6 This is also where different materials demonstrate high and low resistance, i.e. wood, aluminum, copper, steel, etc. Each one has it own ability to resist or enhance electron flow. When you look at a normal incandescent light bulb, you can physically see the water analogy in action. The filament of the light bulb is an extremely thin wire. This thin wire resists the flow of electrons. You can calculate the resistance in the wire with an resistance equation. Let s say you have 120 watt light bulb plugged into a wall socket of 120 volts. The voltage is 120V and the 120 watt bulb has 1 amp flowing through it (one Amp x 120 v equal 120 watt bulb). You can calculate the resistance of the filament by rearranging the equation. r=v/i?=120/1. So the resistance is 120 ohms. If it is a 60 watt light bulb, the resistance is 240 ohms. (?=120/0.5) Beyond these core electronic concepts, there is a practical distinction that happens in the area of current. Some currents are direct and some current is alternating and this is a very important distinction. DIRECT VERSUS ALTERNATING CURRENT: Batteries, fuel cells, solar cells all produce something called direct current (DC). The positive and negative terminals of the battery are always marked positive and negative. Current always flows in the same direction between those two terminals. Power that comes from the power plant, on the other hand, is called alternating power (AC). The direction of the current reverses, or alternates back and forth, 60 times per second like a line of pool balls being pushed back and forth and back and forth. The energy which shakes the balls (electrons) at the generator is transmitted down the wire and transferred to the appliances in the home or business.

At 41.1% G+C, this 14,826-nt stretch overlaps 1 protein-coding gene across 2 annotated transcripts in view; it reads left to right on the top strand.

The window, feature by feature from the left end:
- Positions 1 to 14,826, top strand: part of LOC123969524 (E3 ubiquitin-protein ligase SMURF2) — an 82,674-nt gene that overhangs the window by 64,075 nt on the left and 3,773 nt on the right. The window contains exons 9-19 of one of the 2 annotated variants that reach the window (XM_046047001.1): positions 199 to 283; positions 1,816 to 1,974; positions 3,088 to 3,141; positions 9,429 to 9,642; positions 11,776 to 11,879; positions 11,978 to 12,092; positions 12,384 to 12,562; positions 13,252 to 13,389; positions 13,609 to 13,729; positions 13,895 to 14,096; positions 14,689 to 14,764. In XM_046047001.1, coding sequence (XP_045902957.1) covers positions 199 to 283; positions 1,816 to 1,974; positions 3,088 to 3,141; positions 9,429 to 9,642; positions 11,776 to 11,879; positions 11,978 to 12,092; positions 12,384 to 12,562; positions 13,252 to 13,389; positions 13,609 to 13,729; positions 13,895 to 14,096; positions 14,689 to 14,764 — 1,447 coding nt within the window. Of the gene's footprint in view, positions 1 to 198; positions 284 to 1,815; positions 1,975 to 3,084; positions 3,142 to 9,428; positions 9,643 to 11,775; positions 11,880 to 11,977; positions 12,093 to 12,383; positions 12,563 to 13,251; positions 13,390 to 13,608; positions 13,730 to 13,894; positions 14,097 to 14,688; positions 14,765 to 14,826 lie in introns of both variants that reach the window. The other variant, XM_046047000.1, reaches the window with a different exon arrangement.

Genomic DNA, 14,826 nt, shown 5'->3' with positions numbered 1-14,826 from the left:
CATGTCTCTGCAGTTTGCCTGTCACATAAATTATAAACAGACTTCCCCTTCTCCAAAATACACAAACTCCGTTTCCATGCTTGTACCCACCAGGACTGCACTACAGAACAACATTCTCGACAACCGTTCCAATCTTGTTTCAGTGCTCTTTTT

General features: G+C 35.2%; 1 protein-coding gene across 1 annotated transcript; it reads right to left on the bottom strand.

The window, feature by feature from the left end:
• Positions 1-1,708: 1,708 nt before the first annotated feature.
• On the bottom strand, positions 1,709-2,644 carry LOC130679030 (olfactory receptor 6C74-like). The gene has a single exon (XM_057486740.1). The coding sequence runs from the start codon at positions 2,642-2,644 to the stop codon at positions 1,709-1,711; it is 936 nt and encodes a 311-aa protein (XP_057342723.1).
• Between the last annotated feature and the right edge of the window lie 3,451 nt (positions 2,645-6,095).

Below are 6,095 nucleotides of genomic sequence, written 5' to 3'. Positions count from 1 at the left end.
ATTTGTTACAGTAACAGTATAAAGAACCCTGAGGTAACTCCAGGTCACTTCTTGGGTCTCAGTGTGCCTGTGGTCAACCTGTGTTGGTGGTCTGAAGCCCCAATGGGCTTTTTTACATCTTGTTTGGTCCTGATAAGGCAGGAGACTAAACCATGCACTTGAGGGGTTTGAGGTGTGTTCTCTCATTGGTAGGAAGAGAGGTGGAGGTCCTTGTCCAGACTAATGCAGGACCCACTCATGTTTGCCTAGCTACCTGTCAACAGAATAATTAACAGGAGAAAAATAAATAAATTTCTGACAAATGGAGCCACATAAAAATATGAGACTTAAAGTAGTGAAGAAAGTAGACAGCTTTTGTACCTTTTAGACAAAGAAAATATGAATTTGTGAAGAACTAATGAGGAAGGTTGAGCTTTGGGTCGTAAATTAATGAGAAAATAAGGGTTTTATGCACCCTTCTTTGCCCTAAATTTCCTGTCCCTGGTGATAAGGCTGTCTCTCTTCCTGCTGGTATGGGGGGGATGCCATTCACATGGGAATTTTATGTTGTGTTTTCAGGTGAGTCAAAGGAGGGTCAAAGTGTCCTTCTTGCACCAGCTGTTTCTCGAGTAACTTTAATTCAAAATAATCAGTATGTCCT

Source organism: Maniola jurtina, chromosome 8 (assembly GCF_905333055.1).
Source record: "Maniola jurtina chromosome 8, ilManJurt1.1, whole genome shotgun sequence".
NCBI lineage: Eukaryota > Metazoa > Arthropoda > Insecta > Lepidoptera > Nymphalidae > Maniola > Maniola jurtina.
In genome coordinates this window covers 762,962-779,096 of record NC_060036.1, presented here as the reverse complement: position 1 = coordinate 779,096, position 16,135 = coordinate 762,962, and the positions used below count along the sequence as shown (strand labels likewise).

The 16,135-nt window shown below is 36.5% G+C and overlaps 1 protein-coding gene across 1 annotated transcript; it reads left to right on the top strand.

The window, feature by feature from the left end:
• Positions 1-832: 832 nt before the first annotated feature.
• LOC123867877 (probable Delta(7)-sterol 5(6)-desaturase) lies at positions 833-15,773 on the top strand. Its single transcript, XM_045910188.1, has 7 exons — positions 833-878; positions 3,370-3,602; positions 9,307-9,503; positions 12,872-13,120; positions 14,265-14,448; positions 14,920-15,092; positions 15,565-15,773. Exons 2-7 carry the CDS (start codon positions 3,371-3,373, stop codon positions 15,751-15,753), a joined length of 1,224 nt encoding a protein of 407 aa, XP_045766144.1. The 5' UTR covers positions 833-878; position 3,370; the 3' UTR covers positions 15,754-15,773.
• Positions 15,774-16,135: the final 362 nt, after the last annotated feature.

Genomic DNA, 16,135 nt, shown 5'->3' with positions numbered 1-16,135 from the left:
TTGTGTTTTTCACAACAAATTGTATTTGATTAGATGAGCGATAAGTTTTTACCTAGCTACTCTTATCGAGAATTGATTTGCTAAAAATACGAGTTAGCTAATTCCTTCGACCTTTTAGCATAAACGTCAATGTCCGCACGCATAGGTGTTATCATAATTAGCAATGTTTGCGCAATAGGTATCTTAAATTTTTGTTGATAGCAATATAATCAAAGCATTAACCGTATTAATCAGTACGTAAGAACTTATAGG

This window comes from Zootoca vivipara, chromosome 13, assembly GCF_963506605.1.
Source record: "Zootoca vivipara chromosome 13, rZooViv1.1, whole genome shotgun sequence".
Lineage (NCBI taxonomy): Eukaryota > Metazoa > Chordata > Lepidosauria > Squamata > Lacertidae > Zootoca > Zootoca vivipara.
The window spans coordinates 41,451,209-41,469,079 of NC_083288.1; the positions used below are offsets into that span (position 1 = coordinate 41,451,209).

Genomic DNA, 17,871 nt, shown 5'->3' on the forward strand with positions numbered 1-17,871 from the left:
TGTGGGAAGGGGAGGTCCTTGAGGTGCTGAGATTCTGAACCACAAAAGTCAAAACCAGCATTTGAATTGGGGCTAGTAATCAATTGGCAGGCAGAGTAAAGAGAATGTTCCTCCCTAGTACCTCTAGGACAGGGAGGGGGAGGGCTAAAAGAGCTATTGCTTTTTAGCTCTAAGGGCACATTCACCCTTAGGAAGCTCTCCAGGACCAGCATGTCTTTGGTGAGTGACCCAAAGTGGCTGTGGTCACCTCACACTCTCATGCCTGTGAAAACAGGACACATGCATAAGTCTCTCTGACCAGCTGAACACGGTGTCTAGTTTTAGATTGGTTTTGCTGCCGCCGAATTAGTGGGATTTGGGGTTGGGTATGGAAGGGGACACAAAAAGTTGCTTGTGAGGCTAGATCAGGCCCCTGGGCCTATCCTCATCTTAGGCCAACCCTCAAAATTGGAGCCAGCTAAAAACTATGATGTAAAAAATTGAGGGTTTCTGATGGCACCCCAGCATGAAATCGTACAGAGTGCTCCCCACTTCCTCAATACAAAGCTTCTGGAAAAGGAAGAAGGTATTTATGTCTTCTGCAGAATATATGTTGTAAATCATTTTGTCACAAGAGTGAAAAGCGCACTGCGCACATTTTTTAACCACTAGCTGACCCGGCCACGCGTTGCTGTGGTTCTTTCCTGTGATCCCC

7 In the United States, this alternating power moves at 60 times per second, or 50 times per second in Europe. That is why there are different types of plugs. The power that is available at the wall socket in the United States is 120 volts, 60 cycle AC power, single phase. The AC power system is relatively low voltage and safe the humans. The big advantage that AC power provides is its relative easy of transmition over long distances using transformers. Power companies can save a lot of energy (money) in heavy wire and extra work. Here is how it works: Let s say that you have a power plant that can produce 1 million watts of power. One way to transmit that power would be to send 1 million amps at 1 volt. Another way to transmit it would be to send 1 amp at 1 million volts. Sending 1 amp requires only a thin wire and not much of the power is lost to heat during that transmission. Sending 1 million amps would require a huge wire and still there would be major loss of energy. The power companies convert alternating power to very high voltage alternating power for transmission, i.e. 1 million volts, then they drop it back down to lower voltages at the distribution points and finally drop it down to 120 volts inside the house for safety. It is a lot harder to kill someone with 120 volts than with 1 million volts. Most electric deaths are prevented all together by using ground fault interrupter circuitry to prevent these accidents. ELECTRIC GROUND: When the subject of electricity comes up, you will often hear about electric grounding, or just ground. For example, electric generators will say, Be sure to attach to an earth ground before using, or an appliance might warn do not use without an appropriate ground or grounded plug. It turns out that the power company uses the earth as one of the wires in the power system. The earth is an excellent conductor and it is used so it makes good return paths for electrons. Ground in the power distribution grid is literally the ground that is all around you when you are walking outside in the dirt, rocks, etc. The power distribution connects into the ground many times.